- The Home May Be Hazardous. Inspectors also check for hazardous conditions such as lead paint, unsafe heating equipment, bad wiring, or structural issues. These are all things that you might not notice when you walk through the property. That means forfeiting the inspection may put your family’s health and safety at risk, plus additional costs to remedy the problem (see above).
- It May Affect Your Homeowners Insurance. The standard home insurance policy does not cover wear and tear type damage that existed prior to ownership and thus may cause coverage issues. Also, some insurance carriers will conduct an inspection after closing, and if a buyer waives an inspection, he might end up paying for repairs uncovered by the insurance company.
8. Visit the Neighborhood
Knowing your neighborhood inside and out will help you see if it’s a good fit. Drive throughout the area during the day and at night, during the week and over the weekend. Pull crime statistics, talk to neighbors, and check home price trends. Check out the amenities, including public transit, parks, stores, restaurants, hospitals, day care options, and gyms. Listen to your gut; if you have major reservations about an area, consider moving your search to another neighborhood.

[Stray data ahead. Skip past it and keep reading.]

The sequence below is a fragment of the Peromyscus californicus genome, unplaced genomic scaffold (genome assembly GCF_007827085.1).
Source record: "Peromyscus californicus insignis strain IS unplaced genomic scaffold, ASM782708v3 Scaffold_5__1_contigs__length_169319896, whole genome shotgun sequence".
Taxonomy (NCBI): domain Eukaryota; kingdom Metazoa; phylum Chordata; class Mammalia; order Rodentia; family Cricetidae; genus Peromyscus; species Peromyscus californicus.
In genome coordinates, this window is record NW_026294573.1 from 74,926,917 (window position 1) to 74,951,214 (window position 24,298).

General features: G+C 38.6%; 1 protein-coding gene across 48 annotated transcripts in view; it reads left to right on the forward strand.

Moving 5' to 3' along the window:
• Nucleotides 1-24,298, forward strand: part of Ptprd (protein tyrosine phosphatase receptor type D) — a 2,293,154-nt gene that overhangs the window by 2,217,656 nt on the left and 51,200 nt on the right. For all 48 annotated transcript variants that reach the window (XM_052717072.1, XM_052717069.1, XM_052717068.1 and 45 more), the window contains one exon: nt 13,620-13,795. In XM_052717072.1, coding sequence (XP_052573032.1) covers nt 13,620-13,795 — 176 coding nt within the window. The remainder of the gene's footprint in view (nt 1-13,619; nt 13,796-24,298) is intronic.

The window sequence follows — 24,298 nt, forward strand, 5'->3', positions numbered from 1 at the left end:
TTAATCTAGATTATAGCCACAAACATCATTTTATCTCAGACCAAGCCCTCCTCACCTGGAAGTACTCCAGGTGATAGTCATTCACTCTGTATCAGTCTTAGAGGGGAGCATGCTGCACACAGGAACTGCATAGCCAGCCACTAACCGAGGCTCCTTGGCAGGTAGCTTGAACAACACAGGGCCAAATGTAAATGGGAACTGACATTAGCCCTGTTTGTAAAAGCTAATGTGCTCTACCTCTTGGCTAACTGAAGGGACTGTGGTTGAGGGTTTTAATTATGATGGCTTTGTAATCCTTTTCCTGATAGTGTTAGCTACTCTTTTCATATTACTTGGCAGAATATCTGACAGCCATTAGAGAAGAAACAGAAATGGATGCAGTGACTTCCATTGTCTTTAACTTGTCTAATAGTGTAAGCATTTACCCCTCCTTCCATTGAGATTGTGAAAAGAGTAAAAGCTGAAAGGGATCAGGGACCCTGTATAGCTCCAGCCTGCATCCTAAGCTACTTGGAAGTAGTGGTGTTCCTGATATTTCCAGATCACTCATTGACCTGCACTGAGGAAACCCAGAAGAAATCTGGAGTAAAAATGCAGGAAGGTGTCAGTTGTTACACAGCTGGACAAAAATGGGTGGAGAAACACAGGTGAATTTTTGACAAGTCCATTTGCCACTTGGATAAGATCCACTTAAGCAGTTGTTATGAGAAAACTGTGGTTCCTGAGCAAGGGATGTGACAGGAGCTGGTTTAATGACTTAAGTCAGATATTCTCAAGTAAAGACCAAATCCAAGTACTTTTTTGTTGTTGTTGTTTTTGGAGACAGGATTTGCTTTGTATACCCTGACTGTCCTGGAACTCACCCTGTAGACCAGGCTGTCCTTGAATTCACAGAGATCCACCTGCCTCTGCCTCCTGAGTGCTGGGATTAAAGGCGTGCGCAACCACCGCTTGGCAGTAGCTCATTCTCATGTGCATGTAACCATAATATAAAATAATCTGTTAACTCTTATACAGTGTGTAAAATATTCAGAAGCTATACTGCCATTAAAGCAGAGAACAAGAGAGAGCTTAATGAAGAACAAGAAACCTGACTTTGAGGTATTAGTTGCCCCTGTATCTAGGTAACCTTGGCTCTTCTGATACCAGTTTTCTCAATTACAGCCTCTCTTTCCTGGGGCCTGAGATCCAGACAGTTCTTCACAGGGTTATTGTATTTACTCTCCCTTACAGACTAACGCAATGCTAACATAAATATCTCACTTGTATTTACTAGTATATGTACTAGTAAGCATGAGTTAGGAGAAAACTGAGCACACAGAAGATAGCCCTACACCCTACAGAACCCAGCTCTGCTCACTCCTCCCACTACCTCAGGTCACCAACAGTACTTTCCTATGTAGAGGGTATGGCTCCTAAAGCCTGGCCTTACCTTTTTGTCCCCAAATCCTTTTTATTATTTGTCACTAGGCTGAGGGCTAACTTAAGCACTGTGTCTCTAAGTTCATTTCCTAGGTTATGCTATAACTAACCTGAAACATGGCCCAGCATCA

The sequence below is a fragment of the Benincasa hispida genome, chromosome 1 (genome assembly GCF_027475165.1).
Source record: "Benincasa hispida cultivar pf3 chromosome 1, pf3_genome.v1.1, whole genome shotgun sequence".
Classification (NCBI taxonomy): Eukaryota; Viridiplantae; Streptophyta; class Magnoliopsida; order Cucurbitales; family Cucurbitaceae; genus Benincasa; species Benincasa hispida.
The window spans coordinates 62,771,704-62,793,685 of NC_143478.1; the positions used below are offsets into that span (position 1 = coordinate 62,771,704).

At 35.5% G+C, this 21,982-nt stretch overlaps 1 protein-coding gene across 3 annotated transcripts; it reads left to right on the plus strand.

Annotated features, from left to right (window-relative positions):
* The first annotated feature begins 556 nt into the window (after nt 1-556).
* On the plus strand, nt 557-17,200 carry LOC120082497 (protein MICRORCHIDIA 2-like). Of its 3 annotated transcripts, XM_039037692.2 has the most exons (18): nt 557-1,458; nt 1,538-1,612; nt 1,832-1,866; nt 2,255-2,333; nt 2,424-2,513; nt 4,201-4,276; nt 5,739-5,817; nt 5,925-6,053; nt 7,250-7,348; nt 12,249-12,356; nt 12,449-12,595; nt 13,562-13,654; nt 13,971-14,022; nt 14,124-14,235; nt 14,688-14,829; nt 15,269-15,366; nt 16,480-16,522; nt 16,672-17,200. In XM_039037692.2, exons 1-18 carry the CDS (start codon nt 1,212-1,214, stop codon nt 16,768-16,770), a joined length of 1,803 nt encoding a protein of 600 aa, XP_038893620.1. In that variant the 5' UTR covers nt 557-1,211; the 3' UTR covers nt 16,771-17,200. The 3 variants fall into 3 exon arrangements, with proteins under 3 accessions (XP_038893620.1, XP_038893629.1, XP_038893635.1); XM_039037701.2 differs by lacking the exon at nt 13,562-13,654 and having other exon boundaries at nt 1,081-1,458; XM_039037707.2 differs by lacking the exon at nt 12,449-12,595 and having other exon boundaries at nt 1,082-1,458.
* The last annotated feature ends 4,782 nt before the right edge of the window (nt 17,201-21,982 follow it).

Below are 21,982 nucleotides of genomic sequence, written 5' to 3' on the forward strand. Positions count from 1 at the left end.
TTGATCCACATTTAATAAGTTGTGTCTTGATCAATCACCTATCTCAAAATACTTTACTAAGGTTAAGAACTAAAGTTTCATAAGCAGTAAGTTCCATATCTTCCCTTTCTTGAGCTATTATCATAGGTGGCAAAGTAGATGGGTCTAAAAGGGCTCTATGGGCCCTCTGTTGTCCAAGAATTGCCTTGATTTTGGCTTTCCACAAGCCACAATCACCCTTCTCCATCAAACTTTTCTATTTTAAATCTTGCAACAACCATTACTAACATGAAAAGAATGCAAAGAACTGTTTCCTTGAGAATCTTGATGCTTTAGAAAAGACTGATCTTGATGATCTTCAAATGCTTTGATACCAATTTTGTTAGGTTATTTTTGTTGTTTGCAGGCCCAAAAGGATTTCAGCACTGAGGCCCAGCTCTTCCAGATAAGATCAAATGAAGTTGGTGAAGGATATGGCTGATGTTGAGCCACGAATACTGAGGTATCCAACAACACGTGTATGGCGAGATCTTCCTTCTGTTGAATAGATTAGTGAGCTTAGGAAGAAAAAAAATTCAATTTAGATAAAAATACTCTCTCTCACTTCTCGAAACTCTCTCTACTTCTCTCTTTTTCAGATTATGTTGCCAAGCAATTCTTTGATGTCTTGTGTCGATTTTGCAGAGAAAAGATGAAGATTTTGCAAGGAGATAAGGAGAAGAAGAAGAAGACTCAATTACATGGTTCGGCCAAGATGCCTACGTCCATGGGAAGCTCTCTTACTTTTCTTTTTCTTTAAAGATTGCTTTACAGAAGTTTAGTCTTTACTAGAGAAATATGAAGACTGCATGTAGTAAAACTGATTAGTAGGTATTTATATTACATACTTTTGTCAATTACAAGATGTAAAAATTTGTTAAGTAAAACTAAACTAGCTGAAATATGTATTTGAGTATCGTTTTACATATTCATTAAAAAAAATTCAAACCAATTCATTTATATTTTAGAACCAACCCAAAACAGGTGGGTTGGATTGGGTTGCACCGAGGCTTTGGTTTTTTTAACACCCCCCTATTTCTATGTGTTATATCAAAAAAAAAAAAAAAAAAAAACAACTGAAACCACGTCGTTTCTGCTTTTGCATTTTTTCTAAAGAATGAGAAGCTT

9. Think About Your Future Plans
Don’t sacrifice the long term requirement for the short term gain.
When home shopping, ask these questions:
- What’s important to me and my family?
- How long do I want to own the home?
- Are my family dynamics changing anytime soon?
- How long do I plan to live in this area?
- What is my maximum budget?
Buying a new home can seem overwhelming, especially while the market is hot. That’s why it is important to take your time and consider all the options and outcomes before making a final call. Working with a real estate agent can help ease the burden. Be clear about your budget and go into the process knowing your must-haves and the things you are willing to concede on.
Keep in mind: buyer’s remorse is normal even if you do all the above. The good news is that if you did all those things it usually passes when you focus on making the house your home.